MONDAY, July 25, 2011 (HealthDay News) -- Older patients who complete transitional care programs after being discharged from the hospital are much less likely to be readmitted to the hospital, two new studies show.
These interventions could also reduce health-care costs, according to an editorial accompanying the studies published in the July 25 issue of the Archives of Internal Medicine.
"In the United States, 30-day all-cause readmission rates for patients 65 years or older generally range from 20 percent to 25 percent, depending on clinical condition and geographic region, indicating much room for improvement," the authors noted. "Interventions addressing patient- and systems-level factors show promise for reducing hospital readmissions."
In conducting the first study, researchers evaluated the success and effectiveness of 30-day interventions to help 257 older patients transition to health-care services outside the hospital. A coach completed the interventions, which included a hospital visit, a home visit and two follow-up telephone calls with the patients.
The researchers found that patients who participated in the intervention had a 12.8 percent hospital readmission rate. In contrast, those who did not participate had a significantly higher 20 percent rate of readmission, according to a journal news release.
"The Care Transitions Intervention appears to be effective in this real-world implementation," Rachel Voss, of Quality Partners or Rhode Island, and colleagues reported. "This finding underscores the opportunity to improve health outcomes beginning at the time of discharge in open health-care settings."
In a separate study, Dr. Brett Stauffer, of the Institute for Health Care Research and Improvement at Baylor Health Care System in Dallas, and colleagues evaluated a transitional care program led by advanced practice nurses for 56 patients aged 65 and older with heart failure. The program included an intervention before the patients were discharged from the hospital and at least eight house calls per patient after they left the hospital.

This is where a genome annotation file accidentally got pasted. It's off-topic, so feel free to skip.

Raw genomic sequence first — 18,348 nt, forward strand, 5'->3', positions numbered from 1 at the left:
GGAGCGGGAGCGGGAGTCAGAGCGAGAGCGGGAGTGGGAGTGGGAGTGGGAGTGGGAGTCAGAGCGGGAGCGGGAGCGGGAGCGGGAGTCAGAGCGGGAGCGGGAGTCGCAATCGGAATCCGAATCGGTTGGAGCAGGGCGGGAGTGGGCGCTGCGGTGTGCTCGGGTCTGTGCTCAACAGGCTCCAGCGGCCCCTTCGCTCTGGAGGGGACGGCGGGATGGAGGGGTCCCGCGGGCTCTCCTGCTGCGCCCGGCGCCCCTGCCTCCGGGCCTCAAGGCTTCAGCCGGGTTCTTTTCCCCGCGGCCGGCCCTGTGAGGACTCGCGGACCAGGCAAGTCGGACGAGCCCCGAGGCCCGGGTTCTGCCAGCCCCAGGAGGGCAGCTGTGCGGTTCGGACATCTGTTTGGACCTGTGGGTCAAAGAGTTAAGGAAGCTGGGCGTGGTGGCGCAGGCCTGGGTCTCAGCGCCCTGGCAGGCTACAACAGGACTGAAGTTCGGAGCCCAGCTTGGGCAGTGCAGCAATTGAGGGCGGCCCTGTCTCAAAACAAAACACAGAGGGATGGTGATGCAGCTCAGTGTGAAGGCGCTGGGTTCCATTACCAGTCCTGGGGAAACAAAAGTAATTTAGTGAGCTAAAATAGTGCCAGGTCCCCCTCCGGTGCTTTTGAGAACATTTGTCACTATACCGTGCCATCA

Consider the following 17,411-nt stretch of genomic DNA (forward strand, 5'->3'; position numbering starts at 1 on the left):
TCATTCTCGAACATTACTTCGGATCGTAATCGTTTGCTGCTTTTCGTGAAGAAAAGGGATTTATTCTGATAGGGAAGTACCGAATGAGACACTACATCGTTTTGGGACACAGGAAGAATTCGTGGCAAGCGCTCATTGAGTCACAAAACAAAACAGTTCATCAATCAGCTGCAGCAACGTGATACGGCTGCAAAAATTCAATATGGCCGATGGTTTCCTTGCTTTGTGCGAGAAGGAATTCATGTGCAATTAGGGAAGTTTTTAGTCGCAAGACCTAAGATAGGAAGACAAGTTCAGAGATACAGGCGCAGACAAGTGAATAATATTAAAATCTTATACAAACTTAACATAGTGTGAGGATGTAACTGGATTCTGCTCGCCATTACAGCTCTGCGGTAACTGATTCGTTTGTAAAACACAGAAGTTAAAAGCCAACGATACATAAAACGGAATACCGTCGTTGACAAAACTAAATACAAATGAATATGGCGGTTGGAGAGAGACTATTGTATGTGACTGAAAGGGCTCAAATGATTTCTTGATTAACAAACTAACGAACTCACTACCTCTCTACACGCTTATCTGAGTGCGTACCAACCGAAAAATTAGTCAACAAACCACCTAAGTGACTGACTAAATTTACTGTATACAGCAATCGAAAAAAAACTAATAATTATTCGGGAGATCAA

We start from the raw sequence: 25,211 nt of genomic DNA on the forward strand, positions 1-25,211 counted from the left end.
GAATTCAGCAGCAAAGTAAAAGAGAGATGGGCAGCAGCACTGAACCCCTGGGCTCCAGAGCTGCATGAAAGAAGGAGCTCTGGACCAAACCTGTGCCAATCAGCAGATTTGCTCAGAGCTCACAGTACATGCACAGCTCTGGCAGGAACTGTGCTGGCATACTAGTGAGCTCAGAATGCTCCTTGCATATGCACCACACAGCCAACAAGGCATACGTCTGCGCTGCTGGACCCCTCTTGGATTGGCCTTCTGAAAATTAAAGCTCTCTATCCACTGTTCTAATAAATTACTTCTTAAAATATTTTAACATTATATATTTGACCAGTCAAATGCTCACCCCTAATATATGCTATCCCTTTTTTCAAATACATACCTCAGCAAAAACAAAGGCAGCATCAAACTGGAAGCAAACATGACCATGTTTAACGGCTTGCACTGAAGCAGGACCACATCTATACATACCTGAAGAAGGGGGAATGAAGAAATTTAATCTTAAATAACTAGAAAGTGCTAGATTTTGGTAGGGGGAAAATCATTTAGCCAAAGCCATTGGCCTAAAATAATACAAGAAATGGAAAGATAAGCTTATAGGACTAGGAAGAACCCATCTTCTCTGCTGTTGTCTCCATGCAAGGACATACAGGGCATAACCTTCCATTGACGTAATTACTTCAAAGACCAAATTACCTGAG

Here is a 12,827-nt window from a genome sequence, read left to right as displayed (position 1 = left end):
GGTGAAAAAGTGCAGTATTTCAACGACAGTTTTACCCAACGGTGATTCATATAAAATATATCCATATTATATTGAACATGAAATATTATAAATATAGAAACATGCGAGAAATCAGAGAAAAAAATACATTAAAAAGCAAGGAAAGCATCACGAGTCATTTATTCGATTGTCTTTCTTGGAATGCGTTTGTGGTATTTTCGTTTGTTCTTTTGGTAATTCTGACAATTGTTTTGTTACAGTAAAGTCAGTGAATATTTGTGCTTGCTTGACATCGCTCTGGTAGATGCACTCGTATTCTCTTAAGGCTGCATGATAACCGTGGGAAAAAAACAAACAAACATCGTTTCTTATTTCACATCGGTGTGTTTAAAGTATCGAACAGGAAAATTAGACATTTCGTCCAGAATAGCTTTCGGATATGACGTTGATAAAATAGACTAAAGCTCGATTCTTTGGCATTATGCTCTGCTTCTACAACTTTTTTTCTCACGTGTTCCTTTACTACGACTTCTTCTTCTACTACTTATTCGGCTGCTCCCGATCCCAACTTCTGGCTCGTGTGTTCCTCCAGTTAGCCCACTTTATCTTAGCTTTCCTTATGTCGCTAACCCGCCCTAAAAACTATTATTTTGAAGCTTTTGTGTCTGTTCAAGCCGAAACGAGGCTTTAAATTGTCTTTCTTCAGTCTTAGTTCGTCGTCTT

Stauffer's team found that hospital readmission rates were 48 percent lower among patients who completed the transitional care program than those who did not. The intervention, the researchers noted, had little effect on how long the patients were hospitalized or their 60-day direct health-care costs.
"Preliminary results suggest that transitional care programs reduce 30-day readmission rates for patients with heart failure," the authors wrote. "This underscores the potential of the intervention to be effective in a real-world setting, but payment reform may be required for the intervention to be financially sustainable by hospitals."
In an editorial accompanying the study, Dr. Mitchell H. Katz, of the Los Angeles County Department of Health Services, concluded, "Decreasing hospital readmissions offers the hope of improving care while simultaneously reducing health-care costs."
The American Geriatrics Society Foundation for Health in Aging provides more information on transitional care.